Keep TVs and video games out of your child’s bedroom. Even better, limit video game time unless they’re playing a game like the Wii where lots of motion is involved—that one is a great way to get the whole family moving. Admittedly, limiting screen time is not always easy to implement—trust me, I know—I’ve had three teenage boys. At the very least, limit their time to an hour a day if you can. When they know their time is up, they become “sooooo bored” and then I cheer inside and think, “Perfect!” Bored kids will inevitably go find something to do outside!
KEEP JUNK FOOD OUT OF THE HOUSE
Don’t stock junk food in the house. There will be fewer battles—they can’t hound you for what isn’t there. I can’t stress this one enough! You may still hear complaints sometimes about how “there’s nothing good here to eat,” but they’ll get over it. Eventually, they’ll find a snack and if they don’t, even better, because then they’ll be nice and hungry for their next nutrient-dense meal. This really works.
PACK A LUNCH
Always send your children to school with lunch packed at home.3 This is very important because what passes for “food” in most school hot lunches is downright disgusting. It’s no wonder kids are struggling not just with their weight but also with being able to sit still and learn.
LIMIT BUT DON’T BANISH SWEETS
Limit sweets at home, but don’t make a big deal if you go out for ice cream or have another treat now and then. The best option is to make your own dessert because you’ll know what’s in it—and what’s not. You can even play with recipes a bit to lower the amount of sugar and use better grains. These days, there are many “keto dessert” recipes online—make it a challenge to find more of those recipes that you and your children can whip up together. Just make sure there are plenty of “better” options at home that taste good, so that your children can more easily avoid all of the junky temptations out in the world.
Read labels like crazy and teach your kids to do so as well. Avoid trans fats (partially hydrogenated oils—usually soybean, corn or canola), MSG and high-fructose corn syrup like the plague. These have been strongly linked with obesity, diabetes and other health issues. Most Weston Price followers have known to avoid those scary ingredients for a while now, but even the mainstream media are starting to mention studies showing that “ultra-processed” diets cause weight gain.4 Remember also to beware of chemical preservatives and fake colors and flavors. Thankfully, none of these is difficult to avoid if you buy organic; however, while buying organic may help you avoid a lot of bad ingredients, it does not guarantee nutrient-density. Mostly we should be eating and cooking with whole foods, but buying organic for an occasional “junk food” is sometimes a necessary compromise with kids and especially teenagers.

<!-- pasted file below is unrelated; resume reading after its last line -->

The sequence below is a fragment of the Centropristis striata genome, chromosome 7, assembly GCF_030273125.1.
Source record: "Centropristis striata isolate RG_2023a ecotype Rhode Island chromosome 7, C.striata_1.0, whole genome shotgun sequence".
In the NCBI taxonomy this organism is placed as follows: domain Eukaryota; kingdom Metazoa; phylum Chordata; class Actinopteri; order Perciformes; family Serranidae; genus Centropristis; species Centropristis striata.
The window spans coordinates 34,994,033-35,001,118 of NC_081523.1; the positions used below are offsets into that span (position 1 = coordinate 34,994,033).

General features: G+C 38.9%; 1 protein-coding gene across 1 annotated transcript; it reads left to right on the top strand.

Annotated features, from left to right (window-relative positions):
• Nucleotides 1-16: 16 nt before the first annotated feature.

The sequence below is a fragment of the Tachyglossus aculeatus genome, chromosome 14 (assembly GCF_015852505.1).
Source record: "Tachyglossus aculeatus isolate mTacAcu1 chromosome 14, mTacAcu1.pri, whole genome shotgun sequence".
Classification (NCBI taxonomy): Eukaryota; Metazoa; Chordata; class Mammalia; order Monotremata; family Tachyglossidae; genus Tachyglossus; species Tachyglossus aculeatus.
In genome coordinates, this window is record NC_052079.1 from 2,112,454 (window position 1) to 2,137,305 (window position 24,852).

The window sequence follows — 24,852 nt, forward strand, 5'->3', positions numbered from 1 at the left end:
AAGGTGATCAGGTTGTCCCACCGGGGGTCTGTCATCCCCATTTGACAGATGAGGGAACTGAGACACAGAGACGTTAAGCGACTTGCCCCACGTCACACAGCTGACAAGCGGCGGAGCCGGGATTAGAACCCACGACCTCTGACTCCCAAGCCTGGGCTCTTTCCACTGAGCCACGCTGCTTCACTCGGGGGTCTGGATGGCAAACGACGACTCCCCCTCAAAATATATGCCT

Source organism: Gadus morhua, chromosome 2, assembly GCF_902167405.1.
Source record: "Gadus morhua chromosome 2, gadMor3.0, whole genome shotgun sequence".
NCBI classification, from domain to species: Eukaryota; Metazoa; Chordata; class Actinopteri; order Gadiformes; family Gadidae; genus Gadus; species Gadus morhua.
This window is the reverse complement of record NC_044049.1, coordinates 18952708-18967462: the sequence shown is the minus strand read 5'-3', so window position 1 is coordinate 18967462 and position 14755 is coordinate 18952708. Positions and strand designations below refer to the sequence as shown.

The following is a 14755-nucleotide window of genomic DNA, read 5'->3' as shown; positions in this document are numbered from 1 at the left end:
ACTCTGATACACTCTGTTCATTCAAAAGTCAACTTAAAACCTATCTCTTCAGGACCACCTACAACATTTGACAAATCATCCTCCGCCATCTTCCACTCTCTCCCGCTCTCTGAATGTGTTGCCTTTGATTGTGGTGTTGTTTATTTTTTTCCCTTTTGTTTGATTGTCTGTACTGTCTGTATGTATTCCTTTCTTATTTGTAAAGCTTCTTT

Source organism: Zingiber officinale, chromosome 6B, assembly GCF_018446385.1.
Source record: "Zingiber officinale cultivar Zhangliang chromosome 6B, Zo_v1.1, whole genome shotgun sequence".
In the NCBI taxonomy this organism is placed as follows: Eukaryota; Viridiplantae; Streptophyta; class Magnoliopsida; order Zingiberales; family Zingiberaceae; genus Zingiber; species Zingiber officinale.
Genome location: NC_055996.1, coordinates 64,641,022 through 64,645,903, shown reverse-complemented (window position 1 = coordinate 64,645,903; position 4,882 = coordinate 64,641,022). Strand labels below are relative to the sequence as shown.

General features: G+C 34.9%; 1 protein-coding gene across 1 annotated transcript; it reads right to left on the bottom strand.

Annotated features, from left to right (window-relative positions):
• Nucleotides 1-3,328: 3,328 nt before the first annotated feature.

DON’T FORGET THE COD LIVER OIL
Taking cod liver oil helps to balance out our fatty-acid ratios, which has been shown to reduce heart disease, diabetes and obesity. Cod liver oil provides vitamins A and D, which will help your child be more active.
AVOID ENDOCRINE DISRUPTERS
Watch out for the endocrine disrupters in your kids’ environment, which can wreak havoc on their growing bodies. These chemicals are in most plastics (never put warm food in plastic containers), in non-stick pans, in soy foods and in almost all skincare and makeup products as well. My website describes the skincare products that my daughter and I use.5
SUPPORT GUT HEALTH
Be sure to address your children’s gut health as this plays a huge role in maintaining a healthy weight.6 Overweight kids definitely need to be on a good spore-based probiotic, as well as eating as many fermented foods such as sauerkraut or homemade fermented pickles as possible. Consider making kefir soda or kombucha with them for a healthier soda pop.7
GOOD FATS, NOT LOWFAT
Get plenty of good fats and make sure your child does not consume lowfat dairy! Healthy fats like butter, other animal fats and full-fat dairy fill us up so we’re less likely to need a snack later or crave empty carbs. Nina Planck explains in her book, Real Food: What to Eat and Why, that calcium absorption may be the key to why studies show that people who consume more milk, yogurt and cheese lose fat (especially belly fat) and gain lean muscle.8 Planck quotes a nutrition professor, Michael Zemel, who found that calcium from dairy foods is “strikingly more effective than calcium from fortified foods or supplements” for stimulating weight loss. When our body is well nourished, it doesn’t store extra fat in “fear” that it won’t have what it needs. As a bonus, foods with good fats taste great, too.